The Lost Seneschal
Quiet settles amongst the travellers and regular patrons of the Glazed Gander Inn, een as the embers in the great hearth settled also, ‘midst their own ashes. Each traveler thinks about retiring, and perhaps the weather will clear by early morrow; but then young Paddy MacHugh the scullery lad, speaks up.
“Gloomy an eve, this. Give us a tale, won’t ye, Carrol?” he chirps to an old man who sits at the bar.
“Naw,” waffles Carrol, but his evasions are drowned by a chorus of, “C’mon, Carrol! Jus’ one yarn! Any one you know, old bard!”
“Well,” says the old man, quaffing the last of his ale, “I don’ right know which, and truly there be so many. . .”
“The Lost Seneschal!” cries out Paddy, “Tell us about the Lost Seneschal!”
“The Lost Seneschal,” murmus the ancient storyteller, scratching his balding pate as the barkeep refills his mug with the best – on the house, of course. “Thinkin’ I may accomomodate this young MacHugh’s request.” His stress on the word, parodying the stuffy language of a rich, pretentious Darokin merchant, brings appreciatives smiles from the common folk.
“It was some time ago,” he begins, “past many a winter, most a sight longer and colder than the one we now weather – but ‘twere good for the soul, mind ye – and past many summers, most more fruitful than this last one – which ‘course dinnae do the body no harm. Both th’ Immortals and the Good People, bless them, were most kindly then, and most people lived in happiness, peace and prosperity.
“Except in the Domain of Farstead, where they’d long been having little of any o’ those things. Bad luck had plagued that land for two years, brining drought, disease, and poor harvests, while the neighbouring territories thrived. And more than one free farmer had sold his land and moved on, hoping for better times elsewheres.
“Lord Brennan was a kind man, but a bit out of touch sometimes. He didn’t stop to realise that, on account of hard times, the people might be having trouble paying taxes. And all the while Sir Lucan, the seneschal, continued to make everyone pay in full, and never failed to extort an extra healthy bit, by demanding payment of bogus taxes that the Lord hadn’t actually decreed. Of course this did nothing for the Lord’s popularity, though good Brennan knew it not.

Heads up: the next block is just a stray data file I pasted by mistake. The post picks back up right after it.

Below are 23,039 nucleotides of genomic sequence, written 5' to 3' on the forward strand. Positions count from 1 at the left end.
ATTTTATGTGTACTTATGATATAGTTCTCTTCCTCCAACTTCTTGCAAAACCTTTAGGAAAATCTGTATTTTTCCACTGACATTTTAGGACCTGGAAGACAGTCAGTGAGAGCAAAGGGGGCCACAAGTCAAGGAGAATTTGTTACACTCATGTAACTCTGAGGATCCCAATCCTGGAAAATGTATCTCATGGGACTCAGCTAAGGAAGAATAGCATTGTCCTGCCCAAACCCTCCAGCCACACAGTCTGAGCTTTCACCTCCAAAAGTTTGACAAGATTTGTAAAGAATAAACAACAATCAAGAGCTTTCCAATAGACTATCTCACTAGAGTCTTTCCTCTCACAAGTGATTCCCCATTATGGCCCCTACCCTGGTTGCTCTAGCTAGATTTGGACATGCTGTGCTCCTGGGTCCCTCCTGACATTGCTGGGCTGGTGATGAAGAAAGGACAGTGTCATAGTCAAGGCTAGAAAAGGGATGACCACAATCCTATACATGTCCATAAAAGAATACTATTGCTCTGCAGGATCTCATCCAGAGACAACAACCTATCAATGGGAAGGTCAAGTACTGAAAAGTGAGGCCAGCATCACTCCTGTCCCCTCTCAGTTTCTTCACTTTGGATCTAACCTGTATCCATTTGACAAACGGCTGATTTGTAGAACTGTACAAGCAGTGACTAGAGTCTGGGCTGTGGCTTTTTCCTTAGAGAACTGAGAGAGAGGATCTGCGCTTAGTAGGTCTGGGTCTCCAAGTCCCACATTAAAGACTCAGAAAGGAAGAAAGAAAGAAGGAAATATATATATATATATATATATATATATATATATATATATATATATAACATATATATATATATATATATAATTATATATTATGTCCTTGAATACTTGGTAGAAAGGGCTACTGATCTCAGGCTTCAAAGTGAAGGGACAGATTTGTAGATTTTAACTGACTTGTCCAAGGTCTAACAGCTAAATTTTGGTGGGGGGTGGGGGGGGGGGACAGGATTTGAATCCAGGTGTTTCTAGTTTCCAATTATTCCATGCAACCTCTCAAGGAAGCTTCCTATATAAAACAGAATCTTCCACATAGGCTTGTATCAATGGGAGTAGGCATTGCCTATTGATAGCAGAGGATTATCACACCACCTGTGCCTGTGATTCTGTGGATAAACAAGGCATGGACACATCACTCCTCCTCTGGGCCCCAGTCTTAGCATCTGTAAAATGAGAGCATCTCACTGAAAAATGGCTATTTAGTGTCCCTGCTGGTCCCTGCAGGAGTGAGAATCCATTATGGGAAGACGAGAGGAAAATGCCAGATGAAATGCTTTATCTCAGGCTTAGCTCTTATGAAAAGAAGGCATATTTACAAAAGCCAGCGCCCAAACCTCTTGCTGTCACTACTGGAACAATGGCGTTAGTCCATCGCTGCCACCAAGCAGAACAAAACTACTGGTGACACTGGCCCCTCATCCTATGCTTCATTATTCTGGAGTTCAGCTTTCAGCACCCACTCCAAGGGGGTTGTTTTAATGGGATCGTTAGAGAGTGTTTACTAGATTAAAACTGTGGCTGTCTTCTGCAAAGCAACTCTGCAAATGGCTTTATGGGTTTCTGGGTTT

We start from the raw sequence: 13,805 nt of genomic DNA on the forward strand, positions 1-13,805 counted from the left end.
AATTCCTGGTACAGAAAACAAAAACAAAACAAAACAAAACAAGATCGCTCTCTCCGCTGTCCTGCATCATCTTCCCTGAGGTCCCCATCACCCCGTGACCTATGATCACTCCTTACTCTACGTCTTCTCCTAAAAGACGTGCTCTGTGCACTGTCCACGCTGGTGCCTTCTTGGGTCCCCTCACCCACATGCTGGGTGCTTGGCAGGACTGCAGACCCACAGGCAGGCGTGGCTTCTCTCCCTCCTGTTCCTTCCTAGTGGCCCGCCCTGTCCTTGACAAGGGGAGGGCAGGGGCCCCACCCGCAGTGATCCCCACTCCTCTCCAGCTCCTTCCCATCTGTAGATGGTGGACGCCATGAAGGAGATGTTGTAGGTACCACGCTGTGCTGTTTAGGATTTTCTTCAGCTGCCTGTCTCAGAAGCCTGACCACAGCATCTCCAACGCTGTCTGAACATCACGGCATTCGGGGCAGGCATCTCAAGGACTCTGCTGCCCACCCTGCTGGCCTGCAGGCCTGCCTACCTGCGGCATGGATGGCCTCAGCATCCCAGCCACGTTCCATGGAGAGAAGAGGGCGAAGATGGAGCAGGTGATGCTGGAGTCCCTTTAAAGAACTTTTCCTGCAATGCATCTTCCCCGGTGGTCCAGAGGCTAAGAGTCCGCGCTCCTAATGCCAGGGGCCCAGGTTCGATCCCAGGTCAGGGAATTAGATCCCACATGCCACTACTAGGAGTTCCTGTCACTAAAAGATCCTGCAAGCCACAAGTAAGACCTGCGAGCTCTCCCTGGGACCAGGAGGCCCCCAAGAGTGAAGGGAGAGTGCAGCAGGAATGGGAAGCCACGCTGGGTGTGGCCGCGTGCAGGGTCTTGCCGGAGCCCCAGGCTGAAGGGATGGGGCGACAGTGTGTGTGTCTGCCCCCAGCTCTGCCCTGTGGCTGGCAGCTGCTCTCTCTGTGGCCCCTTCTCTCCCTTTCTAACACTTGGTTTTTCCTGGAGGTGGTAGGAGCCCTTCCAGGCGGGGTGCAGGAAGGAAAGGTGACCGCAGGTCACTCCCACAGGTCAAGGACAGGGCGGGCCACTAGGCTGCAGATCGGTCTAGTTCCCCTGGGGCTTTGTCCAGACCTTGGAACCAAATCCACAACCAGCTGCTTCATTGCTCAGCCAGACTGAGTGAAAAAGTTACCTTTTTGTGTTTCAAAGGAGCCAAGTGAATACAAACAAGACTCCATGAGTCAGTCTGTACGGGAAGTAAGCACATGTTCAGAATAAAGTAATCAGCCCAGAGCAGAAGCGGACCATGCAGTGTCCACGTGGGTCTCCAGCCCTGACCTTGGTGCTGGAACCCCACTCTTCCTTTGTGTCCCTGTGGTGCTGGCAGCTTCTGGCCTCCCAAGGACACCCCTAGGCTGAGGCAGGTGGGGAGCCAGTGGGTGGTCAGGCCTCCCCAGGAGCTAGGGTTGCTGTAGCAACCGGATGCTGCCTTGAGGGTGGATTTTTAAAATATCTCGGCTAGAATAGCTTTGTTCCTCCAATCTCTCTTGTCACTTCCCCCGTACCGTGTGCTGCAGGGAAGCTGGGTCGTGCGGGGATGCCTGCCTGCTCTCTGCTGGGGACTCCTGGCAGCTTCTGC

“So one day Sir Lucan is out in the forest, collecting taxes from a poor woodcutter and his family. They said they couldn’t pay; with hard times not enough people could afford to pay the woodcutter, so they were cutting their firewood themselves. ‘Well,’ says he ‘it’s tax time, and ye’ve got to pay, even if it means selling your children.’ ‘I cannae do that!’ says the woodcutter, ‘It’s just no’ fair! I must appeal to me Lord Brennan for relief.’ The woodcutter, he wasn’t much taught or nothing, but he knew a free man in Darokin has rights.
“Wicked Lucan was worried, though: his extortion racket might get blown if the woodcutter talked to Lord Brennan; no one had he cheated more than the simple forester people. The seneschal dinnae want to imagine what would be his fate if Brennan found out! So he makes his self a plan.
“Back at the Manor, he reported to Lord Brennan that he’d had trouble with some unruly subjects in the forest, who near attacked him! He asked for a squad of men-at-arms to go deal with them. Lord Brennan wanted to know all the details; Sir Lucan convinced him that he had to act immediately, before a revolt could break out and spread. Brennan deferred to his seneschal’s greater experience, and gave him the soldiers.
“Lucan took only soldiers whose confidence, he knew, could be bought. His despicable plan was to kill the woodcutter and his family, and burn and pillage the house, making it look like a humanoid raid. He’d tell Lord Brennan he’d found it that way. Of course the truth would eventually be learned, but Lucan planned to have resigned by then, and to have left the country with the ill-gotten wealth he’d long been hoarding.
“But Lucan didn’t return that evening, nor the next morning. By afternoon, Brennan was worried. Fearing the worst, he gathered together most of his guards, and set off to deal with the presumed uprising.
“But he couldn’t even find the cottage Lucan was visiting! They followed the normal path, but always found themselves turned about and heading back toward the Manor. So they’d backtrack, and again the same would happen. Finally, Brennan gave up. He heard nothing of any uprising, but still his top official and advisor, and a squad of valuable men-at-arms, had vanished. His own forest journey had been odd, to say the least.
“Without a seneschal to manage things, Brennan was overloaded with work. As he realised he’d never have the time to try to find Sir Lucan, which could have been a futile task anyway, he decided to offer a reward of 200 gold coins for the whereabouts of the seneschal – or, if worst be true – his remains.
“And there wre in town adventurers willing to test themselves against the challenge…”